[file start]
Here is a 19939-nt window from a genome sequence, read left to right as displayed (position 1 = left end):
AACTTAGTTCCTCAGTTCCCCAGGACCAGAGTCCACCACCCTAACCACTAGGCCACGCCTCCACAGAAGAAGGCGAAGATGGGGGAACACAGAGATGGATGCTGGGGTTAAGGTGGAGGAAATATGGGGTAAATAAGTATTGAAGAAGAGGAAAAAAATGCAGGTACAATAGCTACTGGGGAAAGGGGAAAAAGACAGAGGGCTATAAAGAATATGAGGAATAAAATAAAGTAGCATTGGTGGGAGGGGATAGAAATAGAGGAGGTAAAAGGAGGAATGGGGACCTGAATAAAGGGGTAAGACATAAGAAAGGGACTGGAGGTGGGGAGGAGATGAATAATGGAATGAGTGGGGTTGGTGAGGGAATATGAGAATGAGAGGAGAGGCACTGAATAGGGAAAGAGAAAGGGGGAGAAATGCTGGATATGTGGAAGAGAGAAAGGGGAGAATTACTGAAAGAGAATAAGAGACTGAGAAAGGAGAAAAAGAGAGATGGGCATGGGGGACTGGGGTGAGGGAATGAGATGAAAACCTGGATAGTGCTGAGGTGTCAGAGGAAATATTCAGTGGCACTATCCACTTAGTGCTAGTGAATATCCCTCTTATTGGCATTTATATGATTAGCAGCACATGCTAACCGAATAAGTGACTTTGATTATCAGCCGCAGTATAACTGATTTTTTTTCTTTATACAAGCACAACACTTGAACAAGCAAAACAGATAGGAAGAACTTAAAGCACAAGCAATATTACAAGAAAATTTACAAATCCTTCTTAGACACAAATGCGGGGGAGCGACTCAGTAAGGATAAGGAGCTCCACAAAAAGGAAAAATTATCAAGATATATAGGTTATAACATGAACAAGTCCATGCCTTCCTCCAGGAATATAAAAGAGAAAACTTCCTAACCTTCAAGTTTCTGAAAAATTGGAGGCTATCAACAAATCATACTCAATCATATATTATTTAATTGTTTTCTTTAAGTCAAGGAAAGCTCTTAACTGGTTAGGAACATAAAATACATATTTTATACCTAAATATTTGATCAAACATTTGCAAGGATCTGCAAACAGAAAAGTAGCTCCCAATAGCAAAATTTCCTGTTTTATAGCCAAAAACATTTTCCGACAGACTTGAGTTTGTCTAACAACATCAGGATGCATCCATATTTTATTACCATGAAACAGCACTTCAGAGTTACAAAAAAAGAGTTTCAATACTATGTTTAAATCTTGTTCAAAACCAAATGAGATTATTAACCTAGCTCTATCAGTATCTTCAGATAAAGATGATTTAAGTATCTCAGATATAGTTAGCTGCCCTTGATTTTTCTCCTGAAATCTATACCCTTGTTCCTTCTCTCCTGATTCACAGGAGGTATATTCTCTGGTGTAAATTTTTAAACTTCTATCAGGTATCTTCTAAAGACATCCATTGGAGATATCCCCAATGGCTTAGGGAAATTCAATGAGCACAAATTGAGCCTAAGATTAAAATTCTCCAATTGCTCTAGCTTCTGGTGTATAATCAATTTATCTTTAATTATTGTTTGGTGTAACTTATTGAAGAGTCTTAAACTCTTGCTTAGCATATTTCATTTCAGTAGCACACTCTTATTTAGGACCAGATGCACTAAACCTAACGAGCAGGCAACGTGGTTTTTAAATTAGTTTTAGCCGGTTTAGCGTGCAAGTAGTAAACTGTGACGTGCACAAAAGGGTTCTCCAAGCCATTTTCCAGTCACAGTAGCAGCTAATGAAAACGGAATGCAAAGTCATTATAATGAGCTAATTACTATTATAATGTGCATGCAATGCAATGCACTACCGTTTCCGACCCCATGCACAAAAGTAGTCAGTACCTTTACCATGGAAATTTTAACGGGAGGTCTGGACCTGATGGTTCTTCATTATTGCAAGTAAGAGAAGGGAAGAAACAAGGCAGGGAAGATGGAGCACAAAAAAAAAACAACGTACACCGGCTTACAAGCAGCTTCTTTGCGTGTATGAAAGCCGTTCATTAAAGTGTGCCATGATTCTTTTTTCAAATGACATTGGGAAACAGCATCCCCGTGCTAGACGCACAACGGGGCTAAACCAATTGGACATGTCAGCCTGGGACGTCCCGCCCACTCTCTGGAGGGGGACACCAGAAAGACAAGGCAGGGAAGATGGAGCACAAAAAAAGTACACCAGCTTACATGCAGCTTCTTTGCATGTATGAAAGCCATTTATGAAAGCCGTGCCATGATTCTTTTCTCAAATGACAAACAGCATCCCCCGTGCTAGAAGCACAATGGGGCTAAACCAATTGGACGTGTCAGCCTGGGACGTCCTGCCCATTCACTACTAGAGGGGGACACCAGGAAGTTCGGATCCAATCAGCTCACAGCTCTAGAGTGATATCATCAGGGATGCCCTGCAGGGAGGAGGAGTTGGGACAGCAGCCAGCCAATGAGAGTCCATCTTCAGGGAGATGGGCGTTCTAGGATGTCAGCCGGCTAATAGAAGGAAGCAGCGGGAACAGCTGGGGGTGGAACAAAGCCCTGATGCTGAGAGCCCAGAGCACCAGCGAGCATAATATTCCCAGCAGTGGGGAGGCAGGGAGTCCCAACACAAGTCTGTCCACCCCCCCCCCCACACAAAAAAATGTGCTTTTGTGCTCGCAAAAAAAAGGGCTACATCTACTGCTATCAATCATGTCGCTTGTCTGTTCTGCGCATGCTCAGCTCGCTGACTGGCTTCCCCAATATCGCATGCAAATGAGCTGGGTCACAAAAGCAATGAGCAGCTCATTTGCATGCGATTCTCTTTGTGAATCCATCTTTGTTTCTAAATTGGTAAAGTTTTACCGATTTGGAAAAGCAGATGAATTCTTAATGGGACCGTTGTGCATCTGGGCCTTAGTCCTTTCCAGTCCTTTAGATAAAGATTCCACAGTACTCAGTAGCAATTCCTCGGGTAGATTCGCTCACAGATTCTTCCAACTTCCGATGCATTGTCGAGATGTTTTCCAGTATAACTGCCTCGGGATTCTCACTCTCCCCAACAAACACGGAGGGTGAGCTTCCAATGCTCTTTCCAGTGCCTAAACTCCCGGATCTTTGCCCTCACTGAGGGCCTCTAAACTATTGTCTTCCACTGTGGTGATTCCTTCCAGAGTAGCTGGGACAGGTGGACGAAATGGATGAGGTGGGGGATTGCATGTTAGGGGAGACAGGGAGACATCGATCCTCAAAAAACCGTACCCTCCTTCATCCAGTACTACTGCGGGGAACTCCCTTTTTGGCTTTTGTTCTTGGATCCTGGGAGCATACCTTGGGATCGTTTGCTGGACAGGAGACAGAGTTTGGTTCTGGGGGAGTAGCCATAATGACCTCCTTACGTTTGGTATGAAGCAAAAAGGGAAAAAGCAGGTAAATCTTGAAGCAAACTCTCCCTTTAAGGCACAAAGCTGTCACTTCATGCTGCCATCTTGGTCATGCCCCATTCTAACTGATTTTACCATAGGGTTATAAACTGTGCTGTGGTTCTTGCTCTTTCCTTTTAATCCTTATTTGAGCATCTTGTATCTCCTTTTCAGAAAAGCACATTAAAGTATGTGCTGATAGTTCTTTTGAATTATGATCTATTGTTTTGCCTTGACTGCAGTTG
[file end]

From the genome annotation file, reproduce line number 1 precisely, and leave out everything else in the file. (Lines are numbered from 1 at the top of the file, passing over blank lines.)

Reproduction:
Here is a 19939-nt window from a genome sequence, read left to right as displayed (position 1 = left end):